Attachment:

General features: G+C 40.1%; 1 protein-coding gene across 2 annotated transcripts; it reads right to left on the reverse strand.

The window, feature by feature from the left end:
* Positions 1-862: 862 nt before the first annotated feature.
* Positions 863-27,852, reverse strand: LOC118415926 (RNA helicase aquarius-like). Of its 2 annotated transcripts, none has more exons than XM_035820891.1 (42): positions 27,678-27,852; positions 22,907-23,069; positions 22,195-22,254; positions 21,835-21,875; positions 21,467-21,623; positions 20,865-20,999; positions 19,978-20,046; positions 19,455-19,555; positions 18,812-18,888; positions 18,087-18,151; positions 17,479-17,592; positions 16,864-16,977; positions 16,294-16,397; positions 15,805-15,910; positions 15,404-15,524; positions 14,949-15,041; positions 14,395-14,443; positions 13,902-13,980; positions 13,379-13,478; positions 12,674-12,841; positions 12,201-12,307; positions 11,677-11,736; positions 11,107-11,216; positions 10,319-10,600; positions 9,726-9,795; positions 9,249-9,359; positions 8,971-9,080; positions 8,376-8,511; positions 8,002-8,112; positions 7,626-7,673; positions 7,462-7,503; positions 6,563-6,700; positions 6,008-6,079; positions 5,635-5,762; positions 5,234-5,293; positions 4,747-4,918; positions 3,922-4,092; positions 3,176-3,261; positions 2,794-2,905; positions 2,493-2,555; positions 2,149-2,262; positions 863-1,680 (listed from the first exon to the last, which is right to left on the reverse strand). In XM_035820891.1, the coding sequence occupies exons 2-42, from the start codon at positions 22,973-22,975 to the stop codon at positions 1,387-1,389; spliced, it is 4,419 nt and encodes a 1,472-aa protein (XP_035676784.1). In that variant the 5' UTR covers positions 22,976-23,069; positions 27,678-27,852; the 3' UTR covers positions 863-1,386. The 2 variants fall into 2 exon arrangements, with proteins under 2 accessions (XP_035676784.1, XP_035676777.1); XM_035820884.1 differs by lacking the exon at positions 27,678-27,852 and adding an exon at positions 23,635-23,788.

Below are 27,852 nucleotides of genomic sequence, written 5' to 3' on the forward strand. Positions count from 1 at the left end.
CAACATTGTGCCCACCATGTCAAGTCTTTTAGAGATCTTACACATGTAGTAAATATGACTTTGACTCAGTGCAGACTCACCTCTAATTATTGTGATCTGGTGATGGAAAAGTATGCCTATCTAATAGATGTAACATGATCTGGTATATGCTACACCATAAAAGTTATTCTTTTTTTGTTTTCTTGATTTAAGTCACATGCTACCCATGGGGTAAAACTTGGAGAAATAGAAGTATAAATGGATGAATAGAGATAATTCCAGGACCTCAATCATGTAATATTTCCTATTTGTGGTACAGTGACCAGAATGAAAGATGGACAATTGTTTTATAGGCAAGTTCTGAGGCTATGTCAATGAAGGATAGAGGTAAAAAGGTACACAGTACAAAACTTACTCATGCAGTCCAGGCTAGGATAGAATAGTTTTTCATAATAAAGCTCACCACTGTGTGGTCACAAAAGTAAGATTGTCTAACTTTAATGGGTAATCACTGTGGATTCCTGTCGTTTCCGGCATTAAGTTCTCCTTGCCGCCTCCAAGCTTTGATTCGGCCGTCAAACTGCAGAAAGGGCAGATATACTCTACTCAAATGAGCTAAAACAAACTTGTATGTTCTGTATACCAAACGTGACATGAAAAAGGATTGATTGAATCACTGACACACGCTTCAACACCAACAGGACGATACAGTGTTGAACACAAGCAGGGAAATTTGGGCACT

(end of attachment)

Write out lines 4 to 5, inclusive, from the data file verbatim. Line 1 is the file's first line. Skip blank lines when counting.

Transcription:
* Positions 863-27,852, reverse strand: LOC118415926 (RNA helicase aquarius-like). Of its 2 annotated transcripts, none has more exons than XM_035820891.1 (42): positions 27,678-27,852; positions 22,907-23,069; positions 22,195-22,254; positions 21,835-21,875; positions 21,467-21,623; positions 20,865-20,999; positions 19,978-20,046; positions 19,455-19,555; positions 18,812-18,888; positions 18,087-18,151; positions 17,479-17,592; positions 16,864-16,977; positions 16,294-16,397; positions 15,805-15,910; positions 15,404-15,524; positions 14,949-15,041; positions 14,395-14,443; positions 13,902-13,980; positions 13,379-13,478; positions 12,674-12,841; positions 12,201-12,307; positions 11,677-11,736; positions 11,107-11,216; positions 10,319-10,600; positions 9,726-9,795; positions 9,249-9,359; positions 8,971-9,080; positions 8,376-8,511; positions 8,002-8,112; positions 7,626-7,673; positions 7,462-7,503; positions 6,563-6,700; positions 6,008-6,079; positions 5,635-5,762; positions 5,234-5,293; positions 4,747-4,918; positions 3,922-4,092; positions 3,176-3,261; positions 2,794-2,905; positions 2,493-2,555; positions 2,149-2,262; positions 863-1,680 (listed from the first exon to the last, which is right to left on the reverse strand). In XM_035820891.1, the coding sequence occupies exons 2-42, from the start codon at positions 22,973-22,975 to the stop codon at positions 1,387-1,389; spliced, it is 4,419 nt and encodes a 1,472-aa protein (XP_035676784.1). In that variant the 5' UTR covers positions 22,976-23,069; positions 27,678-27,852; the 3' UTR covers positions 863-1,386. The 2 variants fall into 2 exon arrangements, with proteins under 2 accessions (XP_035676784.1, XP_035676777.1); XM_035820884.1 differs by lacking the exon at positions 27,678-27,852 and adding an exon at positions 23,635-23,788.

Below are 27,852 nucleotides of genomic sequence, written 5' to 3' on the forward strand. Positions count from 1 at the left end.